Saturday, February 7, 2009

Executive Secrets or Laboring to Learn

Executive Secrets: Covert Action and the Presidency

Author: William J Daugherty

Since its inception in 1947, the Central Intelligence Agency has been vital to maintaining national security. Yet the covert action programs managed by the intelligence agency at the behest of American presidents have often been misunderstood and the agency itself deemed suspect in its operations and priorities. In Executive Secrets: Covert Action and the Presidency, William J. Daugherty, a seventeen-year veteran operations officer with the C.I.A., explains the nature of the intelligence discipline of covert action and presidential decision making processes since World War II. By examining the agency's history in this way, he establishes and clarifies the role of covert action as a necessary tool of presidential statecraft. Daugherty refutes the widespread notion that the C.I.A. often behaves, in the words of the late Idaho senator Frank Church, like a "rogue elephant" rampaging out of control, initiating risky covert action programs without the knowledge, much less the sanction, of either Congress or the White House. Daugherty illustrates how these and other misperceptions about covert action have seeped into the public consciousness. He argues that covert action is a legitimate foreign policy option and examines the congressional and legal oversight of these actions.

Citing congressional investigations, recently declassified documents, and his own experiences in covert action policy and oversight, Daugherty demonstrates that the C.I.A.'s covert programs were initiated by the president. In addition to explaining how covert programs transform presidential foreign policy into reality, he details how each president conducted the approval, oversight, and review processes for covert action and examines specific instances in which U.S. presidents have expressly directed C.I.A. covert action programs to suit their broader policy objectives. A former Marine Corps aviator with a combat tour in Vietnam, Daugherty's first tour with the C.I.A. was in Iran, where he was one of fifty-two Americans held hostage for 444 days during the Carter administration. Combining unique inside perspectives with sober objectivity in judging the true nature and scope of C.I.A. covert actions during the last half century, Daugherty reveals an agency whose essential functions are necessary in a complex and often dangerous modern world.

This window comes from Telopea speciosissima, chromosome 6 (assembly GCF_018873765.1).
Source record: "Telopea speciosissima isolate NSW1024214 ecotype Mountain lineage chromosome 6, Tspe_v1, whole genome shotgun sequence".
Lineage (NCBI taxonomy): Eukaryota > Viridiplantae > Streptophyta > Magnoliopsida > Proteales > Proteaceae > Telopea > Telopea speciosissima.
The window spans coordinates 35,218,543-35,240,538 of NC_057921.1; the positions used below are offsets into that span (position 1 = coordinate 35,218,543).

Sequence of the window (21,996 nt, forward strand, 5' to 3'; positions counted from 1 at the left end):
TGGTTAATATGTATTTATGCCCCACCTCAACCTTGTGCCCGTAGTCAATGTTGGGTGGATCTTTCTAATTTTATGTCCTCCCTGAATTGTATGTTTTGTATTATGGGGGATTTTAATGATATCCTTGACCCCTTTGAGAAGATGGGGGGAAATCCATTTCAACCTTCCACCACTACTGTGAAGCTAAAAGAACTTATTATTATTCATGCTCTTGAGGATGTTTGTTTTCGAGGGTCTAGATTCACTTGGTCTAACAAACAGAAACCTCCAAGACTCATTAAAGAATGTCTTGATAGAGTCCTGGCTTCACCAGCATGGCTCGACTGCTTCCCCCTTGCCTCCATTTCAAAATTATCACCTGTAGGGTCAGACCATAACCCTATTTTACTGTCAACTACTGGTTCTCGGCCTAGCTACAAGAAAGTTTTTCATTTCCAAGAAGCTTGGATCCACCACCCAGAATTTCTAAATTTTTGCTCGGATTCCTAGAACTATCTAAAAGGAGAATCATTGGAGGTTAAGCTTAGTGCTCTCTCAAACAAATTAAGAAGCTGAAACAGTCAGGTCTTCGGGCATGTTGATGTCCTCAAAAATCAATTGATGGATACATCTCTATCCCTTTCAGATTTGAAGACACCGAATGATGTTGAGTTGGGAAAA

Table of Contents:
1The role of covert action in intelligence and foreign policy9
2The "romances" of covert action23
3Covert action policy and pitfalls47
4The military and peacetime covert action59
5The discipline of covert action71
6Approval and review of covert action programs in the modern era91
7Harry S. Truman113
8Dwight D. Eisenhower131
9John F. Kennedy and Lyndon B. Johnson151
10Richard M. Nixon and Gerald R. Ford167
11Jimmy Carter183
12Ronald W. Reagan193
13George H. W. Bush and William J. Clinton213

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Laboring to Learn: Women's Literacy and Poverty in the Post-Welfare Era

Author: Lorna Rivera

The American adult education system has become an alternative for school dropouts, with some state welfare policies requiring teen mothers and women without high school diplomas to participate in adult education programs to receive aid. Very little has been published about women’s experiences in these mandatory programs and whether the programs reproduce the conditions that forced women to drop out in the first place. Lorna Rivera bridges the gap with this important study, the product of ten years’ active ethnographic research with formerly homeless women who participated in adult literacy education classes before and after welfare reform. Analyzing the web of ideological contradictions regarding “work first” welfare reform policies, Rivera argues that poverty is produced and reproduced when women with low literacy skills are pushed into welfare-to-work programs and denied education.

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